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20120928
20121006
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LINKTV 5
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Search Results 0 to 4 of about 5
LINKTV
Oct 4, 2012 3:00pm PDT
's one of the characteristics of most addicts. narrator: environment is also an important element in determining the risk for addiction. dr. mccaul: because it's not like other genetically-affected illnesses that will express, to some extent independently of the person's behavior, or how the person interacts with their environment. this problem is very uniquely dependent on how the person interacts with their environment. if they don't expose themselves to the agent at risk, to the alcohol or to the drug, they'll never develop the disorder. narrator: the fact that drugs are so prevalent in our society just increases the environmental risk of exposure. poverty and drugs seem to be partners. wherever there is a lull in the environment or the economy, it looks like drugs just come in-- the use of drugs, the ability-- drugs just come in. you can go to any community that is not of color, and it will take you blocks to find liquor stores. in our community, and this is mostly people of color-- i've seen this also in the california-- mexican-american, texas-- there's a liquor store on eve
LINKTV
Oct 1, 2012 8:00am PDT
a respectful, open environment for all their children and families. children like to feel good about themselves. they enjoy the feeling of not only knowing who they are but also that others appreciate them, respect them, and value their participation in and contribution to the group. children know differences between people's skin color and gender at a very early age... man: ok, guys. child: hey, des. second child: hey, des. third child: hi. he's got his sister. you're his sister. hendrick: which is why it's so important to begin a program of cross-cultural, non-sexist education as early as possible. woman: what we're going to do is... hendrick: our message is a simple one-- that being different, whether in sex, race, culture, or ability, does not mean inferior. or everything was blue. not like that. you said you wanted that shirt. now, wear it. woman: doina, ian gets to decide what he wants to wear, just like you picked that pretty white dress for wearing. hendrick: our challenge in this program is to learn how to teach the principle of equity-- that, while we don't all have to get along with
LINKTV
Oct 4, 2012 11:30am PDT
had to invent hybrid rice seeds-- seedlings-- that would grow in this environment in order for tohoku to become "the rice bowl of japan." so we really see a huge intervention by people-- science and technology-- in order to... for this particular region to become the rice bowl that it is now. narrator: by mid-may, the long winter has finally ended and it is time to plant. kobayashi fukuzo is a farmer of recognized skill. at 71, he knows how unforgiving the weather can be. he worries constantly about what he should do mechanized agriculture allows to anto continue to farm.rice. the fields are irrigated. irrigation is crucial. the rice seedlings depend on water, rather than soil, for much-needed nutrients. rice farmers in northeastern japan have a traditional enemy. called yamase, this cold wind can blow through the region anytime from june to mid-august. while it can be absent for years, in 1993, yamase caused extensive crop damage in tohoku. when the cold winds blow, temperatures drop, fog develops, and the plants don't get enough sunlight. stunted alks are a bad omen. thflower cluste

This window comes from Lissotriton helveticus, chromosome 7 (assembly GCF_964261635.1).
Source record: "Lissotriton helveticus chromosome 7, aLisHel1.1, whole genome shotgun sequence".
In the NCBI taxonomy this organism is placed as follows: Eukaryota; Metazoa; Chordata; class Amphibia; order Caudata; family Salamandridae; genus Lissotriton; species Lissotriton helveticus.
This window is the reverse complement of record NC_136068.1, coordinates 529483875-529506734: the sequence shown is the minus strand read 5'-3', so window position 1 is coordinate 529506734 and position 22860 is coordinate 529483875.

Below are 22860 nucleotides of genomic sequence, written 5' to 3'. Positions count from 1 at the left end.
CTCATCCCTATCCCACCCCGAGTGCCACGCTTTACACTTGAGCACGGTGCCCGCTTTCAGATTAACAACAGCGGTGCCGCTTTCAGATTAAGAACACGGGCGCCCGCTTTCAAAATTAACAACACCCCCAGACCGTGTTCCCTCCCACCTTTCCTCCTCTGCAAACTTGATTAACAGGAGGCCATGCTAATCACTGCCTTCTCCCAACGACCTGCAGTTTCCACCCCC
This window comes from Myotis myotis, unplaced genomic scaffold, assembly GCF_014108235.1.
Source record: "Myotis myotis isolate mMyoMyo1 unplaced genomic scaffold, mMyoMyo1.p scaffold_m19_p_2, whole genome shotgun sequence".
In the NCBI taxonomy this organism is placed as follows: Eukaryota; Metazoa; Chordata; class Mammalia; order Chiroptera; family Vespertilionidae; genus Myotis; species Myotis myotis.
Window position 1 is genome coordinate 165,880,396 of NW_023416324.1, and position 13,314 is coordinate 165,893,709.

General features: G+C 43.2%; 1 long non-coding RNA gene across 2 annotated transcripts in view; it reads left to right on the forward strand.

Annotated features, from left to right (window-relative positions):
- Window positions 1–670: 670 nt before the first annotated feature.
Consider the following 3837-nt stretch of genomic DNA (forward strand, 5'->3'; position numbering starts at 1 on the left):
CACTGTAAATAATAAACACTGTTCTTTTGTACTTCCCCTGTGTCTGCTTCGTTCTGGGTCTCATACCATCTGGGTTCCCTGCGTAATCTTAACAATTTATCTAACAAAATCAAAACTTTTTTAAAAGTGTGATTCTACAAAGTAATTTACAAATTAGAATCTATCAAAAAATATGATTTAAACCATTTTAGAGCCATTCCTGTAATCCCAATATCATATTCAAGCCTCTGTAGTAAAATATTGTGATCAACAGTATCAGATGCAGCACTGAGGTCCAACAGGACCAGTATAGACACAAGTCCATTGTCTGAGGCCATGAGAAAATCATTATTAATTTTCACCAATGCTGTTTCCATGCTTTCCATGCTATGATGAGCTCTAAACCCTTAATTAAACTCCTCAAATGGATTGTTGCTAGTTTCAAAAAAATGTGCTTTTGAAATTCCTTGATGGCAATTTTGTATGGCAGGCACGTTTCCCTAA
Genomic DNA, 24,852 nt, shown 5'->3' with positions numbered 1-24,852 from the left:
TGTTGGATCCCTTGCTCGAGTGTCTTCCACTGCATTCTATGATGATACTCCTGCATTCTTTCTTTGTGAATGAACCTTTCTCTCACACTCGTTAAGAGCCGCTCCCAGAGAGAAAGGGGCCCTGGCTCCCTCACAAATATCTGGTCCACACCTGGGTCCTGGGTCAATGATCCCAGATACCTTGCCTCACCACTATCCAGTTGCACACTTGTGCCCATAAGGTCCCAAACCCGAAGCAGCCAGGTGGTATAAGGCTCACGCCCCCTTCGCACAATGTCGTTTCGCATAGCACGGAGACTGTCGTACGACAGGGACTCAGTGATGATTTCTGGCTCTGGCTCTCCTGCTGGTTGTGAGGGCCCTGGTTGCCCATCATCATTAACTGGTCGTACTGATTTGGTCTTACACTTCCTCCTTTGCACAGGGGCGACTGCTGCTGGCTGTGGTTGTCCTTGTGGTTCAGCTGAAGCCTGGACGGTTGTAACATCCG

LINKTV
Sep 27, 2012 7:30pm PDT
in a totalistic spiritual environment. >> we have 23 different countries represented in the student body and 44 states currently, and i think that right now we're having an increase of students again. we had our largest beginning event ever, which was 700 people recently. and right now we're having an event where there's about 1,800 people. altogether, there's about 3,000 - plus students in the world, and they come from all over. >> now i promised julie - you have a question? >> as kind of an analogy, i remember when i was in my youth, reading about helen keller quite a bit, and it just seemed so natural that there's so much inside people that they don't use. if you could imagine being blind and deaf from day one of your life and learning what she learned, and she was such a lesson to everyone that we all have potential - we have so much. >> well, there's a great singer right now - what's his name? the tenor. >> oh, yeah. >> oh, andrea - >> he was blind - he became blind, and instead of becoming a victim and saying that, "my life is over, why don't i just can it," he not only got a law degree,
LINKTV
Sep 28, 2012 3:00pm PDT
relationship to the environment. at one time, all humans lived in egalitarian bands or tribes. then, as populations grew, some charismatic individuals gained more prestige than others. prestige became formalized and inherited by selected heirs. as population grew even larger, resources often became limited. small groups monopolized the wealth, and classes emerged. around the world, states evolved to protect the elite classes, relying on force to centralize rulership. 6,000 years ago, no one on earth lived in a state. today, states are the dominant form of political organization. but technology revolutionizes political change in sometimes unpredictable ways. perhaps in the twenty-first century, still new forms of political organization may evolve, as new generations look to the future with lessons learned out of the past. captions by captionamerica, pittsburgh, pa. [♪...] >> female announcer: some dreams are universal... dreams that inspire us. multiple sclerosis is a devastating disease that changes lives forever. the national ms society does more for people with ms than any organ
Search Results 0 to 4 of about 5